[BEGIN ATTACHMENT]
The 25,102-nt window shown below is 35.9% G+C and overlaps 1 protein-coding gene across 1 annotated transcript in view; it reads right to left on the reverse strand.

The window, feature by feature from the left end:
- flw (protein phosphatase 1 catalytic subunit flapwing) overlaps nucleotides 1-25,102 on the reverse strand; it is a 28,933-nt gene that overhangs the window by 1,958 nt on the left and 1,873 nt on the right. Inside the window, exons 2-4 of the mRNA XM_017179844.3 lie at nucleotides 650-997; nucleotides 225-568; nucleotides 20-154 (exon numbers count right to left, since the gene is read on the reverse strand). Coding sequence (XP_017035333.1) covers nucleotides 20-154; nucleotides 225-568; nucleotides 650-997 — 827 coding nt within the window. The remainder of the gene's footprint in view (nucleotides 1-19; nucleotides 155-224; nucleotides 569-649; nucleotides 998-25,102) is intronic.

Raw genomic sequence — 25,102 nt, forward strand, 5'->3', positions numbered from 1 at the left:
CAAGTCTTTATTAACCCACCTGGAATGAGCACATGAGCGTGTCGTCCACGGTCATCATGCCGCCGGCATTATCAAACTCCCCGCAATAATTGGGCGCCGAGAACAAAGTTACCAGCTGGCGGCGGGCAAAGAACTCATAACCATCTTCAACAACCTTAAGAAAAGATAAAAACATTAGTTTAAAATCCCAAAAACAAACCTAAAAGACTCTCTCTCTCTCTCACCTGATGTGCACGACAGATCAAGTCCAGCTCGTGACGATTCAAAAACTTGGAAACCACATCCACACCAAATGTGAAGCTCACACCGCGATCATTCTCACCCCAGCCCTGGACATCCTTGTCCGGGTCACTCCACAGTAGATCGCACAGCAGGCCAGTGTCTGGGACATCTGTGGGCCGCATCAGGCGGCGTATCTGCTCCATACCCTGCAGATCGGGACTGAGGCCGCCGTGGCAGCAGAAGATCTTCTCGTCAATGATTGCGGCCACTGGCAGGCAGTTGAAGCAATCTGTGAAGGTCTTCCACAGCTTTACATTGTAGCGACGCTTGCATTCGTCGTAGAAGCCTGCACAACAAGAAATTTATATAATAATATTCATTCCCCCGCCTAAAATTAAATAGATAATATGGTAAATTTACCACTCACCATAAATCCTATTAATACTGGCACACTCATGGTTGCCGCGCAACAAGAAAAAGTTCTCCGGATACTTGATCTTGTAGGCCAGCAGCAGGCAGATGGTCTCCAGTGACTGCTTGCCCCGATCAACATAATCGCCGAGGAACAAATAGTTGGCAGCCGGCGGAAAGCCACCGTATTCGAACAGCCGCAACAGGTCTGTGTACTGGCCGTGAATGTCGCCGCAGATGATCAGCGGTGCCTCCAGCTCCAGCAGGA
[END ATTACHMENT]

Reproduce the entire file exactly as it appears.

The 25,102-nt window shown below is 35.9% G+C and overlaps 1 protein-coding gene across 1 annotated transcript in view; it reads right to left on the reverse strand.

The window, feature by feature from the left end:
- flw (protein phosphatase 1 catalytic subunit flapwing) overlaps nucleotides 1-25,102 on the reverse strand; it is a 28,933-nt gene that overhangs the window by 1,958 nt on the left and 1,873 nt on the right. Inside the window, exons 2-4 of the mRNA XM_017179844.3 lie at nucleotides 650-997; nucleotides 225-568; nucleotides 20-154 (exon numbers count right to left, since the gene is read on the reverse strand). Coding sequence (XP_017035333.1) covers nucleotides 20-154; nucleotides 225-568; nucleotides 650-997 — 827 coding nt within the window. The remainder of the gene's footprint in view (nucleotides 1-19; nucleotides 155-224; nucleotides 569-649; nucleotides 998-25,102) is intronic.

Raw genomic sequence — 25,102 nt, forward strand, 5'->3', positions numbered from 1 at the left:
CAAGTCTTTATTAACCCACCTGGAATGAGCACATGAGCGTGTCGTCCACGGTCATCATGCCGCCGGCATTATCAAACTCCCCGCAATAATTGGGCGCCGAGAACAAAGTTACCAGCTGGCGGCGGGCAAAGAACTCATAACCATCTTCAACAACCTTAAGAAAAGATAAAAACATTAGTTTAAAATCCCAAAAACAAACCTAAAAGACTCTCTCTCTCTCTCACCTGATGTGCACGACAGATCAAGTCCAGCTCGTGACGATTCAAAAACTTGGAAACCACATCCACACCAAATGTGAAGCTCACACCGCGATCATTCTCACCCCAGCCCTGGACATCCTTGTCCGGGTCACTCCACAGTAGATCGCACAGCAGGCCAGTGTCTGGGACATCTGTGGGCCGCATCAGGCGGCGTATCTGCTCCATACCCTGCAGATCGGGACTGAGGCCGCCGTGGCAGCAGAAGATCTTCTCGTCAATGATTGCGGCCACTGGCAGGCAGTTGAAGCAATCTGTGAAGGTCTTCCACAGCTTTACATTGTAGCGACGCTTGCATTCGTCGTAGAAGCCTGCACAACAAGAAATTTATATAATAATATTCATTCCCCCGCCTAAAATTAAATAGATAATATGGTAAATTTACCACTCACCATAAATCCTATTAATACTGGCACACTCATGGTTGCCGCGCAACAAGAAAAAGTTCTCCGGATACTTGATCTTGTAGGCCAGCAGCAGGCAGATGGTCTCCAGTGACTGCTTGCCCCGATCAACATAATCGCCGAGGAACAAATAGTTGGCAGCCGGCGGAAAGCCACCGTATTCGAACAGCCGCAACAGGTCTGTGTACTGGCCGTGAATGTCGCCGCAGATGATCAGCGGTGCCTCCAGCTCCAGCAGGA